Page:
Grilled or chilled, layered or wrapped, the chefs at The Original Sandbag's Gourmet Sandwiches uphold the age-old art of bread bundling as they craft a mélange of classic sandwiches alongside a complement of classic soups, sides, and desserts. Staffers load up the shop’s fluffy rolls or toasty bread slices with spiced cuts of turkey, saucy meatballs, and veggies before pairing each creation with a homemade chocolate-chip cookie, imbuing senses with nostalgia for days at mom’s house or late-night shindigs at Cookie Monster's mansion. Diners can take their bounty to go or linger at the restaurant, which features a lineup of indoor seating and a collection of patio tables soaking in the warm rays of the noonday sun.
Housed in a graceful Italian Renaissance-style building originally designed as a music store in 1929 by famed L.A. architect Paul Williams, Tanino serves up authentic Italian cuisine with a contemporary touch in the heart of Westwood Village. Travertine walls and an ornately painted ceiling impart an elegant and intimate feel amidst the bustle of the busy UCLA neighborhood. Chef-owner Tanino Drago, who cut his teeth at older brother Celestino‰Ûªs restaurant, Drago, has crafted a classic menu to match the Old World feel of his establishment, offering favorites like osso buco with saffron risotto and homemade fettuccine with lamb ragÌ_. A grand fireplace casts a warm and inviting glow on cool L.A. evenings, as does the largely Italian waitstaff, who are sure to come in handy when trying to order those tough-to-pronounce regional dishes.
Tastes in Halloween costumes change quickly. This year, Halloween Club is ready with popular Breaking Bad, Despicable Me, and Iron Man costumes. Of course, there are also the classic staples. Creepy masks and props, police uniforms, and pirate apparel aren't forgotten either, allowing patrons to finish their cosplay outfit, celebrate Halloween, or put together a really spectacular excuse for not going into work. That selection also includes outlandish items such as skeletons in mariachi outfits and zombie girl scout costumes.
The Stand’s menu of chili dogs, burgers, and tuna melts evokes classic Americana images of diners and ball games. The eats may be casual, but the staff strives to give them modern style, earning a spot on Gayot's 2012 list of Top 10 LA Hot Dog Restaurants. Upon request, the staff will wrap burgers in whole-wheat buns or lettuce wraps instead of classic buns, and diners also have their choice of beef, turkey, or housemade veggie patties. Gourmet hot-dog and sausage toppings such as garlic mushrooms and corn salsa join traditional fixings such as mustard, sweet pickle relish, and tears from a recently defeated baseball team. To wash it all down, servers blend up 20-ounce chocolate and vanilla milkshakes and tap a rotating menu of draft beers, as well as root beer.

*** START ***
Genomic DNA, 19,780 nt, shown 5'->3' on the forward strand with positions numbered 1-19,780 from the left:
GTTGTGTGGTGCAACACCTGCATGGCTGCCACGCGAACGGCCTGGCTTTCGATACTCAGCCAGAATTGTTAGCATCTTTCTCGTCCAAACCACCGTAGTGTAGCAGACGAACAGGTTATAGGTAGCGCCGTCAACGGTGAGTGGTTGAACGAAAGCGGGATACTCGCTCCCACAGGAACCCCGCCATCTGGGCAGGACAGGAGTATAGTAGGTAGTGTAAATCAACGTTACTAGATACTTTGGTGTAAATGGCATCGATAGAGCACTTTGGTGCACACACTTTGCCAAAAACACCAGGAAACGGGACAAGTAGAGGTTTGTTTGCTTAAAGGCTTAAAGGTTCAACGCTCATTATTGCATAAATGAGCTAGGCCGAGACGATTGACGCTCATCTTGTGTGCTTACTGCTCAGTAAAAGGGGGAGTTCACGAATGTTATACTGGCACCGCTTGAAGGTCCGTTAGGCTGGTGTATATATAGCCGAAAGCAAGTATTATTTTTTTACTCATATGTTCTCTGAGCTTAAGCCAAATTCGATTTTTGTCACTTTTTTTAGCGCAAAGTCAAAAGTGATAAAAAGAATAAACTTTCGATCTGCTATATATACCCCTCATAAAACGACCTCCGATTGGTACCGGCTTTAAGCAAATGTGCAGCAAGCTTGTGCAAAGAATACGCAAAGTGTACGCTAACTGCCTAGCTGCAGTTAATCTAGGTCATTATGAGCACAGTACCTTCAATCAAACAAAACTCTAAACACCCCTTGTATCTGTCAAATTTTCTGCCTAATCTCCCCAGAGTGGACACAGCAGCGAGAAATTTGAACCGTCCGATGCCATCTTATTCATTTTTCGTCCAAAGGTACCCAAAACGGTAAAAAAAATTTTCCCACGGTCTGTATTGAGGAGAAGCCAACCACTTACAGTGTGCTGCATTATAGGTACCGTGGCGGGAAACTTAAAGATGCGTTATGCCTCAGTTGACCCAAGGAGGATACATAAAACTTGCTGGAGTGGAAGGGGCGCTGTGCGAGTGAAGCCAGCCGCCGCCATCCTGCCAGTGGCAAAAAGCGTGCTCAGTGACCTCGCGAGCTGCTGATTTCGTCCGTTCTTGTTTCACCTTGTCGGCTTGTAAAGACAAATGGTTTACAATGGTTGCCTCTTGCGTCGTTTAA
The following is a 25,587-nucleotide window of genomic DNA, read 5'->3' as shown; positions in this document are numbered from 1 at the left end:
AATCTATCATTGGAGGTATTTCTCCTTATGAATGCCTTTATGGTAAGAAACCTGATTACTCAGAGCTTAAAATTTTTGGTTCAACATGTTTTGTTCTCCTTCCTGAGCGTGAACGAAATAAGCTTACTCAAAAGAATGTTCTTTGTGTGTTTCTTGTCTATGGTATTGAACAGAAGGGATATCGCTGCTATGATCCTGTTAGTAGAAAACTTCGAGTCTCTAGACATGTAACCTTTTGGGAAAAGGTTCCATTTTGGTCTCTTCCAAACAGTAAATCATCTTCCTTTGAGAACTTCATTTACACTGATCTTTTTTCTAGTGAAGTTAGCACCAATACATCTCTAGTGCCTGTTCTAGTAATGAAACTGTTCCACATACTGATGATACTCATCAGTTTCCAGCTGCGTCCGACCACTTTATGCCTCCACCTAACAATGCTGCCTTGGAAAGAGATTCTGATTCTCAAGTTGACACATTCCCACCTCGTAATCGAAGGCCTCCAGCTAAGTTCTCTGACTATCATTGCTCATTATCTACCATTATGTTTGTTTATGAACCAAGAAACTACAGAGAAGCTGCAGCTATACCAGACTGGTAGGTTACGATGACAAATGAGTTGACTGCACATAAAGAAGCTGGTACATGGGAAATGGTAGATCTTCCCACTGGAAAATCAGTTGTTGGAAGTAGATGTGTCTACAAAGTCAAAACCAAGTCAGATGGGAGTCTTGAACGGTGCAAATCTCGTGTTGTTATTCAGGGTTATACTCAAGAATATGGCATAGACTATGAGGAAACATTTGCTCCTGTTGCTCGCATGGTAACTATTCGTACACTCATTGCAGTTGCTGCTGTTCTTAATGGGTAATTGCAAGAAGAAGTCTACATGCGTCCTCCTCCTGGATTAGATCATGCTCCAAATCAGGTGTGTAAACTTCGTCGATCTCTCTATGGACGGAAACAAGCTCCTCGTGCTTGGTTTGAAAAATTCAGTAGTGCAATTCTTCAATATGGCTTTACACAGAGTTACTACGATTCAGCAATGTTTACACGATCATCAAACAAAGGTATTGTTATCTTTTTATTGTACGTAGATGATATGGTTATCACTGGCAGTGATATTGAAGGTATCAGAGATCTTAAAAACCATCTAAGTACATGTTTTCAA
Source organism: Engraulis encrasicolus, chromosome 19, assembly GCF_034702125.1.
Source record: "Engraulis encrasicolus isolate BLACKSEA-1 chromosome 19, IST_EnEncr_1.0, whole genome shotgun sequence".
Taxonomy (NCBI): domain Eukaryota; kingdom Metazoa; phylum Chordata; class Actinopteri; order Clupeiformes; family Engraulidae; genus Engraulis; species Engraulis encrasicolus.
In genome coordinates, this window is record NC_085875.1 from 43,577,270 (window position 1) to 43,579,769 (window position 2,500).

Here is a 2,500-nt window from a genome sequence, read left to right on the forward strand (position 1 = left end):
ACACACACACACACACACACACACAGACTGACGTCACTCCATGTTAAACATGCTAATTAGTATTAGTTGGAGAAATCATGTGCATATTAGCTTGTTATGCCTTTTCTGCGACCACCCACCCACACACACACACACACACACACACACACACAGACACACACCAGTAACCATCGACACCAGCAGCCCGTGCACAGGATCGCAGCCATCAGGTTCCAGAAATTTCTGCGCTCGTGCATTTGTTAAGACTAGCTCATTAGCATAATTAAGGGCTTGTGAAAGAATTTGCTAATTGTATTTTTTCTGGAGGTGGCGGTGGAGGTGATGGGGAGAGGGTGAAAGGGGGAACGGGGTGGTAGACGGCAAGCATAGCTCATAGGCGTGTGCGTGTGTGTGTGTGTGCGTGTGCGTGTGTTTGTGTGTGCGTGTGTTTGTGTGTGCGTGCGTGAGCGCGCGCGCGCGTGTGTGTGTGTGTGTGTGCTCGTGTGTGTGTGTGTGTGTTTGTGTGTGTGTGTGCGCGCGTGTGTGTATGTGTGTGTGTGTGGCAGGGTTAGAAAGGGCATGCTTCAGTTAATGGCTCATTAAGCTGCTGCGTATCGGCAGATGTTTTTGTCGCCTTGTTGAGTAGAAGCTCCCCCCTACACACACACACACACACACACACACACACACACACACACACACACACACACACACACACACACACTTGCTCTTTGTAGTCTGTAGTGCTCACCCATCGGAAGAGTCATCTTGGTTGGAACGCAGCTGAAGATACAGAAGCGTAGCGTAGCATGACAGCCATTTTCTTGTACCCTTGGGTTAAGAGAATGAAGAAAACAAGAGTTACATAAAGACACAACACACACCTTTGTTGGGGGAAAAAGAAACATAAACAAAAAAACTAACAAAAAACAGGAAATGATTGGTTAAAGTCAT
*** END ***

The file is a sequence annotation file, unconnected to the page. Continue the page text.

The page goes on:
“[It’s] the best pizza I’ve found in Los Angeles,” says comedian and recognized Italian Ray Romano about D’Amore’s Pizza. He’s not the only star to fall for the authentic slices: owner Joe D’Amore has shipped his cracker-thin crusts to destinations across Hollywood, including the set of Two and a Half Men and Jennifer Garner’s house. Whether he’s serving an A-lister or the average hungry citizen, Joe bakes all of his cheesy treats to-order inside a stationary brick oven or an innovative oven on wheels.
D’Amore’s traditional methods and tempting taste are a family legacy. Born and raised in an Italian family in Boston, Joe D’Amore grew up savoring his grandmother Mommanonna's handmade pizzas—a meal he would miss upon moving to California. Joe asked his grandmother to join him out west and show him the secrets to her trade, but when she pulled the pie out of the oven, something wasn't quiet right. Mommanonna immediately knew that the California water was sabotaging her famous cracker-thin crust, and urged Joe to bring water from Boston. Today, he takes the practice a step further, importing water from Italy along with olive oil, flour, and pizza wheels carved by Michelangelo.
Sixty seconds. That's as long as it takes for the fresh mozzarella to melt and the hand-made dough to cook to a soft and chewy crust. By the time the cashier hands you a receipt, your pizza arrives piping-hot and ready to eat. The secret to 800 Degrees Neapolitan Pizzeria's quick turnaround is a carefully designed assembly line. First, chefs flatten dough—prepped beforehand with flour, salt, water and wild yeast. Next comes fresh basil, splashes of extra virgin olive oil, and whole balls of fresh mozzarella, made exclusively for the pizzeria by DiStefano Cheese. The pizza moves down to the next station, where customers can choose from fresh toppings such as bacon, ricotta, and local arugula, or opt for pre-designed pizzas such as the carni—which is made with salsiccia, pepperoni, meatballs, and rosemary ham. Finally, the chef slides the custom-made pizza into the oven, where almond wood maintains temperatures of at least 800 degrees.
To complement the Neapolitan pizzas, staffers pour wine on tap and scoop organic gelato from LA creamery. Diners can also use a touch-screen machine to dispense bubbly beverages in 150 customizable flavors—perfect for those who dislike sipping the same thing twice.